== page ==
Experts say female doctors pay lower wages than male colleagues despite working longer hours.
The study, led by Dr. Ishani Ganguli of Harvard Medical School and Brigham and Women’s Hospital, was published in the New England Journal of Medicine on October 1.
“Suppose, if the male doctor was paid $ 1 per hour of examination, the female colleague would only earn 87 cents,” said Ms. Ganguli. One dollar is equivalent to 23,000 dong, while 87 cents is about 20,000 dong.
In the past, many people believed that the difference was due to physical fitness, ability or working time, but research shows that female doctors even spend a lot of time with their patients, conducting many tests. , prescribing and discussing more methods of care and treatment than male colleagues.
Dr. Ganguli’s team has reviewed data on the duty times and records of more than 24 million visits in the US since 2017. Accordingly, female doctors visit each patient two minutes longer than men. gender. The number may not sound like much, but it will increase with the number of hours on duty, Dr. Ganguli said. She also stressed that this is not because they are slow or ineffective.
“They prescribe more drugs, discuss specific diagnoses. They spend more time with each visit,” she said.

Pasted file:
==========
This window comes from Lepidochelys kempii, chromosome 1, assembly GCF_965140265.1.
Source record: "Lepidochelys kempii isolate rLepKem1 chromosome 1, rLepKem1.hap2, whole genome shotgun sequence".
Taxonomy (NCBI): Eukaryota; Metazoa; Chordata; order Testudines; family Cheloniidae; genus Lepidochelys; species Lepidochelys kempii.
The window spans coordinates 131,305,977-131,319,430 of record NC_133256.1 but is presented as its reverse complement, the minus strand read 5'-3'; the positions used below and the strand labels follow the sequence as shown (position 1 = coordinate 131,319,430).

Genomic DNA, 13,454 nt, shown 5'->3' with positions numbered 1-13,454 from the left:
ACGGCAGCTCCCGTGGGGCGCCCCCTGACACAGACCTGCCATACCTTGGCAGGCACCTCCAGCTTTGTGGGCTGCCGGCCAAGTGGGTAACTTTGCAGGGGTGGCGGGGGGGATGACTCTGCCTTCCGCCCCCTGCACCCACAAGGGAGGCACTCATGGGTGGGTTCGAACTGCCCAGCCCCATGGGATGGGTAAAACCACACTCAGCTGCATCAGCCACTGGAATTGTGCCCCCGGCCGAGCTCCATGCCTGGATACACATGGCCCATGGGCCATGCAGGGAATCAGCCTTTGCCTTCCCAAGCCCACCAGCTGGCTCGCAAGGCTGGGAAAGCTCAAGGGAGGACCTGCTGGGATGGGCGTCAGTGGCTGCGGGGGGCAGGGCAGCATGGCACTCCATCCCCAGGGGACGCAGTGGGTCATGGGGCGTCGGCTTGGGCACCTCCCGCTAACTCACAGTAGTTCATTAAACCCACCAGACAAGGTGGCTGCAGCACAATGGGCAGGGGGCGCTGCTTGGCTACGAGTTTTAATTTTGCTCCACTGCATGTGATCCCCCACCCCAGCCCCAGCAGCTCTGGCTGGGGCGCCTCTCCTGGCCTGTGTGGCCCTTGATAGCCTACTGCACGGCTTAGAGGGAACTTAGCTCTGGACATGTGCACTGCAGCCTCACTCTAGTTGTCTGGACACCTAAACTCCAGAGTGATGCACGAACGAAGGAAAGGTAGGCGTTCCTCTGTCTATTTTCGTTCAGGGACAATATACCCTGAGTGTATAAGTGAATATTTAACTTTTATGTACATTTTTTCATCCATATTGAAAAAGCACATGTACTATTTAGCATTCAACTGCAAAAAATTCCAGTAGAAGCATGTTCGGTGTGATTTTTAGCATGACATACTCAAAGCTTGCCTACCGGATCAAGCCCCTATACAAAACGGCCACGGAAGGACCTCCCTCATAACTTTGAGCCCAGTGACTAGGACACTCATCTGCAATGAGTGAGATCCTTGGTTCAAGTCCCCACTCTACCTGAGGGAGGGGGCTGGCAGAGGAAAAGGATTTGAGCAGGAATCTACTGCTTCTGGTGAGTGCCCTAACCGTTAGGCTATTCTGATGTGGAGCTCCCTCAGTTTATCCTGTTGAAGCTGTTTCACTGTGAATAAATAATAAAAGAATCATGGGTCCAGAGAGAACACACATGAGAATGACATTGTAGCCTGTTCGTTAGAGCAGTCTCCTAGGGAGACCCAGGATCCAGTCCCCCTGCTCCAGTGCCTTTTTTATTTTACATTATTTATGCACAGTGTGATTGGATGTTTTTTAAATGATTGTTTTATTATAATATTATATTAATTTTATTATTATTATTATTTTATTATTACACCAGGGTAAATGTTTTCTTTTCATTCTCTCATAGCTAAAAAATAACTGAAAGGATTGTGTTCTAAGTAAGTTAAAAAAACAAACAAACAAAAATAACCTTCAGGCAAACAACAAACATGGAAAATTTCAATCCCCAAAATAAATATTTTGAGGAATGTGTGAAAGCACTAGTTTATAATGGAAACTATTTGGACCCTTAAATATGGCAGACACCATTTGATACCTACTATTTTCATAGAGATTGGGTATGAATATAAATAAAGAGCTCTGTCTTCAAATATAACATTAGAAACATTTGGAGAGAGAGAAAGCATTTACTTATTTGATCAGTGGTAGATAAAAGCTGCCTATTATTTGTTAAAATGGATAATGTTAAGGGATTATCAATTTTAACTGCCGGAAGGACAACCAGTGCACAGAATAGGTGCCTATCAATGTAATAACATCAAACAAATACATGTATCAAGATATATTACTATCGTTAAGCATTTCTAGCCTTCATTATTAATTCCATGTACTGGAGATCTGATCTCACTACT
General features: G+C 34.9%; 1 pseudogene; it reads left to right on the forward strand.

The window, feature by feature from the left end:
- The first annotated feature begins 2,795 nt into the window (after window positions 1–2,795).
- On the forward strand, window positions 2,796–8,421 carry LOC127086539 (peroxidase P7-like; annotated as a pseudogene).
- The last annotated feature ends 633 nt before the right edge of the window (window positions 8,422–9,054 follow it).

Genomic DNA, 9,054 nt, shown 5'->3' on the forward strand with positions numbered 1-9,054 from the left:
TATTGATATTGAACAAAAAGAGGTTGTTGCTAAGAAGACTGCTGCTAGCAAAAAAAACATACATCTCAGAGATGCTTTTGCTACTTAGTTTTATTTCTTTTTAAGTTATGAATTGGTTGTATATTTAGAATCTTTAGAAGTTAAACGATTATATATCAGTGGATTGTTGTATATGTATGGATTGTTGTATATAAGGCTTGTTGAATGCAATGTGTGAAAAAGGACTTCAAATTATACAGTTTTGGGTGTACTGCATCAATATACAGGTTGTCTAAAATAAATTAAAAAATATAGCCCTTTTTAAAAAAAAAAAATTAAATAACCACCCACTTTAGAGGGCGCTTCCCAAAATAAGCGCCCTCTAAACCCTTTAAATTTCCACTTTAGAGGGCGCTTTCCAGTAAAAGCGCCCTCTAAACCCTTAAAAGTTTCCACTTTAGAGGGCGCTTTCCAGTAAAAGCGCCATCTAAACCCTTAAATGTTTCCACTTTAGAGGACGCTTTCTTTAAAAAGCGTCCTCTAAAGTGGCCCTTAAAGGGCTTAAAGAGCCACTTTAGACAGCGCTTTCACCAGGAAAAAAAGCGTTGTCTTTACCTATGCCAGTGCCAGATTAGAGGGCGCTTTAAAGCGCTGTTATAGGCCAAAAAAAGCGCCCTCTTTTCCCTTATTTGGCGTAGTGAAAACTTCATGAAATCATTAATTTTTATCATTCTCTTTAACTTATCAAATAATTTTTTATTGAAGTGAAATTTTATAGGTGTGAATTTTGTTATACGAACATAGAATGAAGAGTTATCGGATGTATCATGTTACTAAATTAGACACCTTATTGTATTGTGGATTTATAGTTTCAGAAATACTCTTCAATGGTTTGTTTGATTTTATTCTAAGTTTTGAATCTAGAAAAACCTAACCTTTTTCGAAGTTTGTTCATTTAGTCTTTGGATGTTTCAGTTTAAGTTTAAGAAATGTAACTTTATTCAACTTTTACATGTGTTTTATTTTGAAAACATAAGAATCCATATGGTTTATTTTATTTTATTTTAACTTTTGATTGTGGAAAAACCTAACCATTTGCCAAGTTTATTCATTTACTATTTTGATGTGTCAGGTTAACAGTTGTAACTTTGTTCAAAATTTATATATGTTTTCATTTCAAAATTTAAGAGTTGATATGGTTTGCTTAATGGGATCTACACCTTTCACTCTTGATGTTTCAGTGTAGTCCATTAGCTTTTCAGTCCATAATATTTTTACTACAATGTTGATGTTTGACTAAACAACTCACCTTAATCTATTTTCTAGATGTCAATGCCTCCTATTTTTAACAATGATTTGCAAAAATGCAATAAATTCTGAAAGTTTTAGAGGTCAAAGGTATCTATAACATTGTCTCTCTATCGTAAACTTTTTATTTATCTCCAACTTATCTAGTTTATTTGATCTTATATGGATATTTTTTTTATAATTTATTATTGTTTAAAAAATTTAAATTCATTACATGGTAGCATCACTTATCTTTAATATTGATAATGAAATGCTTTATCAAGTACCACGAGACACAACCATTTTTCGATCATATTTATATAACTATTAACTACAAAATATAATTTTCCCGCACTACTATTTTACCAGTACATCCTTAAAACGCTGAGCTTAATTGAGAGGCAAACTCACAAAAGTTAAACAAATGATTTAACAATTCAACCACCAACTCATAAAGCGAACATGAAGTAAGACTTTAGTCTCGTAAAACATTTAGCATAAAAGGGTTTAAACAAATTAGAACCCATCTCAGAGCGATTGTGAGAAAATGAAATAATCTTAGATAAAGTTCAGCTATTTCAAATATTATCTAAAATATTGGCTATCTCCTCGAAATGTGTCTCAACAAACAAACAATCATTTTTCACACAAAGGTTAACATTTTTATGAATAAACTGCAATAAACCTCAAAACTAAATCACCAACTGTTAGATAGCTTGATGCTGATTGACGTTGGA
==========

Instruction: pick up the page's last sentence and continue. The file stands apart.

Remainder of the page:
Other research has also shown that the patient’s condition improves with longer examination.
The gender pay gap in the hospital setting has long been a topic of discussion in the medical community. For example, the median monthly income gap between female and male orthopedic surgeons is nearly $ 41,000. For an oncologist or hematologist, this figure is about 38,000 USD.
X-rays are the only specialty where women are paid more than men. Their salary is about 2,000 USD more.
Molly Cooke, professor of medicine at the University of California, San Francisco, thinks that the persistent disparity is partly due to the complex nature of the academic environment, as well as the lack of transparency in some hospitals.
“Female doctors have to deal with social pressure, to be kind and considerate, and talk to their patients,” said Dr. Ganguli.
Thuc Linh (Follow CNN)